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A Massive Explosion Rocks Lebanon's Capital, Beirut

STACEY VANEK SMITH, HOST:

An enormous explosion at the port in Beirut, Lebanon, has left widespread damage. The cause is unknown, but videos posted online showed a fire, some small explosions and then a big blast.

(SOUNDBITE OF EXPLOSION)

ARI SHAPIRO, HOST:

The Lebanese health ministry says at least 70 people were killed and 3,000 were injured - all this in a country that has few resources to respond to this. Lebanon is dealing with an economic crisis, a cash shortage and the coronavirus.

VANEK SMITH: We're joined now by journalist Nada Homsi in Beirut.

Hi, Nada.

NADA HOMSI: Hi. How are you?

VANEK SMITH: Nada, from what I understand, you were over a mile away from this explosion, but there was still extensive damage. What did you see or hear?

HOMSI: Yeah. I was at home when the first explosion hit. And then it was followed by a much stronger and louder second explosion that - my windows and doors shattered and exploded, and the entire building shook.

VANEK SMITH: Whoa.

HOMSI: I went out into the street. It was completely devastated with glass everywhere. The facade and interior of all the storefronts were completely destroyed, and people were utterly in shock. My neighbor was holding her baby, walking around barefoot, crying and looking for her husband. No one knew what the source of the explosions was. We thought at first that the blast happened in our neighborhood or really nearby. It's important to stress that I live more than a mile away from the port. That gives you an idea of how widespread the damage was. So it's hard to overemphasize the scale. Entire neighborhoods, block after block - basically, miles of Beirut were damaged or destroyed.

VANEK SMITH: We said...

HOMSI: Yeah.

VANEK SMITH: ...That the cause of this explosion was unknown. But have officials offered any clues?

HOMSI: No, we don't know yet what caused it, but the director general of security did rule out an Israeli airstrike. And the prime minister said recently on live TV that those responsible for the explosion in the warehouse were going to be held accountable. He said that materials that caused the explosion have been there since 2014. There had been some concern about the buildings for a few years, and he said that an investigation would be launched to look into who is responsible.

VANEK SMITH: Wow. How...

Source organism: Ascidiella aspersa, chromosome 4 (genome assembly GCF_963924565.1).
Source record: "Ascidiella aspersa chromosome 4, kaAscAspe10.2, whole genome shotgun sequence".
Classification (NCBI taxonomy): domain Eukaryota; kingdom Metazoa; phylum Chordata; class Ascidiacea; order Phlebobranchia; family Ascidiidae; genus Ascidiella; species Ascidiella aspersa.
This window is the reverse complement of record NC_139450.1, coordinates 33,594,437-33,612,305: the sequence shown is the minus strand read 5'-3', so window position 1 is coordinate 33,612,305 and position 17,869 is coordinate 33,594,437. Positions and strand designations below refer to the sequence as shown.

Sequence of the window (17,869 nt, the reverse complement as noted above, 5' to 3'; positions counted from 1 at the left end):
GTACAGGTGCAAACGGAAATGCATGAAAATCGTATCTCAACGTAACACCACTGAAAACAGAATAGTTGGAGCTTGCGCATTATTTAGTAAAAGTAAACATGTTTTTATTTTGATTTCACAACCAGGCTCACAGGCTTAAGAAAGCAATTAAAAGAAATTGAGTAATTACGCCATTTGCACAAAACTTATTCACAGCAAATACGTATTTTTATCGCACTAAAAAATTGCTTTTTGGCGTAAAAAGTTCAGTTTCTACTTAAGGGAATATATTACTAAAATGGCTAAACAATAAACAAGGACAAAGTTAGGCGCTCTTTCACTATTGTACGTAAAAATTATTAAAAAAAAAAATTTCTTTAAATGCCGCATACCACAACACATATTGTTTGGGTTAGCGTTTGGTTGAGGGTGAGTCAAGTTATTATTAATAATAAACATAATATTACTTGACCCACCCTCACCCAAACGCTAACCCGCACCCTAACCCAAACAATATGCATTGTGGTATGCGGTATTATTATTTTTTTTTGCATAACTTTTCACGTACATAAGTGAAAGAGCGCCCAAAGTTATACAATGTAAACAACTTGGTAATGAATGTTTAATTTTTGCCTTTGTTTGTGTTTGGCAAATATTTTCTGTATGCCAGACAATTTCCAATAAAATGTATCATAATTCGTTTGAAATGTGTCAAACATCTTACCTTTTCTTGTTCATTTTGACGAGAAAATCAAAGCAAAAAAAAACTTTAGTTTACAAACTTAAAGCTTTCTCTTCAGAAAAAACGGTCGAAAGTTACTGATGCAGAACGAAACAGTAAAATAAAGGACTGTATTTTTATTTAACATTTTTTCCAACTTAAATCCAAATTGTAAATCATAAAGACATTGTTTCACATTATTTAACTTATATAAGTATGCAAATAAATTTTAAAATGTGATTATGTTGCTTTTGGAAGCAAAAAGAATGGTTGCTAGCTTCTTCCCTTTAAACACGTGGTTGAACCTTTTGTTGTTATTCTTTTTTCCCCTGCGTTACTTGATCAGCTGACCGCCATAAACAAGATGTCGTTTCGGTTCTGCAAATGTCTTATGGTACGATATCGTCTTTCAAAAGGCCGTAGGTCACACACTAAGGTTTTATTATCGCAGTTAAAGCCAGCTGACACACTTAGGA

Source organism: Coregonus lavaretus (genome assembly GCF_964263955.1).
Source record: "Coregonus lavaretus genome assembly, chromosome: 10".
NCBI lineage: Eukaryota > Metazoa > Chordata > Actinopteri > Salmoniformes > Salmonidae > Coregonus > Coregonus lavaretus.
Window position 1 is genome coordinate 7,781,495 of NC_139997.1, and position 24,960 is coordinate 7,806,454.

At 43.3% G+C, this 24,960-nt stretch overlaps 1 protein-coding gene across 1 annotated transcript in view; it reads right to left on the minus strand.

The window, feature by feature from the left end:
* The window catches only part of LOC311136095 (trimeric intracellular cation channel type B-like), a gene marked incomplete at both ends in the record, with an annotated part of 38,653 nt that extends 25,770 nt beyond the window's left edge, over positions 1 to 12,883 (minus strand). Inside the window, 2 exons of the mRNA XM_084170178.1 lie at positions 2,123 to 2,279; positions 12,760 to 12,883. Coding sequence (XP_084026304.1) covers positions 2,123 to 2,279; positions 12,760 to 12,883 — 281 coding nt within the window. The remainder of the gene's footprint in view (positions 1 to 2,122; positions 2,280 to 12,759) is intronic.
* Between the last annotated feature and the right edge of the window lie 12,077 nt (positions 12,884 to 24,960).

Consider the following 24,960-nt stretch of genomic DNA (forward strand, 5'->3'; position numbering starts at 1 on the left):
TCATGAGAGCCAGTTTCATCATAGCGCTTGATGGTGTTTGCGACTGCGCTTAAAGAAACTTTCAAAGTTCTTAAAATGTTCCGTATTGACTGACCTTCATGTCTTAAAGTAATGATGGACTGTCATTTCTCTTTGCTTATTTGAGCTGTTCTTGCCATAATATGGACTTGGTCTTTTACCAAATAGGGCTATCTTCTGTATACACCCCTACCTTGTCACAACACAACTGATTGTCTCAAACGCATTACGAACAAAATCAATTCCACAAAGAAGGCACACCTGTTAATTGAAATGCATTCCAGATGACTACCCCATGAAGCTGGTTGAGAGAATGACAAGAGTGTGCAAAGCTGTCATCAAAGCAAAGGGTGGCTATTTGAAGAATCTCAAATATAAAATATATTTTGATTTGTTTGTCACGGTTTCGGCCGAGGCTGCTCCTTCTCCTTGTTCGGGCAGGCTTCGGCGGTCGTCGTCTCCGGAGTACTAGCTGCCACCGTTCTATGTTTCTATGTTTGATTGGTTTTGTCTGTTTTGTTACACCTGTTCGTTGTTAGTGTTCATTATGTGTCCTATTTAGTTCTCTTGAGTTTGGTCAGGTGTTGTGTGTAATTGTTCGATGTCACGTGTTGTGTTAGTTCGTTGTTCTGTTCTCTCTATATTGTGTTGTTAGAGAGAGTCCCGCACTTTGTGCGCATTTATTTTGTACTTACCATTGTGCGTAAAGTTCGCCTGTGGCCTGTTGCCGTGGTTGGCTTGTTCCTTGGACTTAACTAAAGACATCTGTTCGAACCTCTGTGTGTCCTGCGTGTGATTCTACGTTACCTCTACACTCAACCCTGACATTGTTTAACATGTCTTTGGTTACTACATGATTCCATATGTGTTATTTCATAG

HOMSI: Yeah.

VANEK SMITH: ...Is Lebanon going to be able to deal with the thousands of injured people and also the rebuilding that will have to happen after this?

HOMSI: Yeah. This is obviously a really bad time for Lebanon - couldn't have happened at a worse time. To be really honest, Lebanon is a country in the process of collapsing. It's dealing with severe financial and economic crisis with hyper-inflation. And the coronavirus pandemic has only exacerbated all of that, not to mention a massive electricity shortage throughout the country. Hospitals are calling for blood, but some of the hospitals were so - were damaged, including one that's the main treatment center for COVID-19, which - already...

VANEK SMITH: Oh.

HOMSI: The hospital was struggling under the weight of the amount of patients that it has. And with a medicine shortage due to the economic crisis, hospitals everywhere are struggling to get medicines they need already due to coronavirus. So this is only going to exacerbate that because the amount of dead and injured is only expected to go up. The health minister told local media recently that they're actually sourcing field hospitals from the World Health Organization and from Qatar. That gives you an idea of how hospitals are really not equipped to deal with a huge flow of injured people, which is, again, just expected to go up in the coming days.

VANEK SMITH: Nada Homsi in Beirut, please take care, and thank you.

HOMSI: Thank you.

SHAPIRO: The Lebanese government has announced that one of the buildings at the port contained large quantities of ammonium nitrate and said it was imposing a state of emergency in the city. Transcript provided by NPR, Copyright NPR.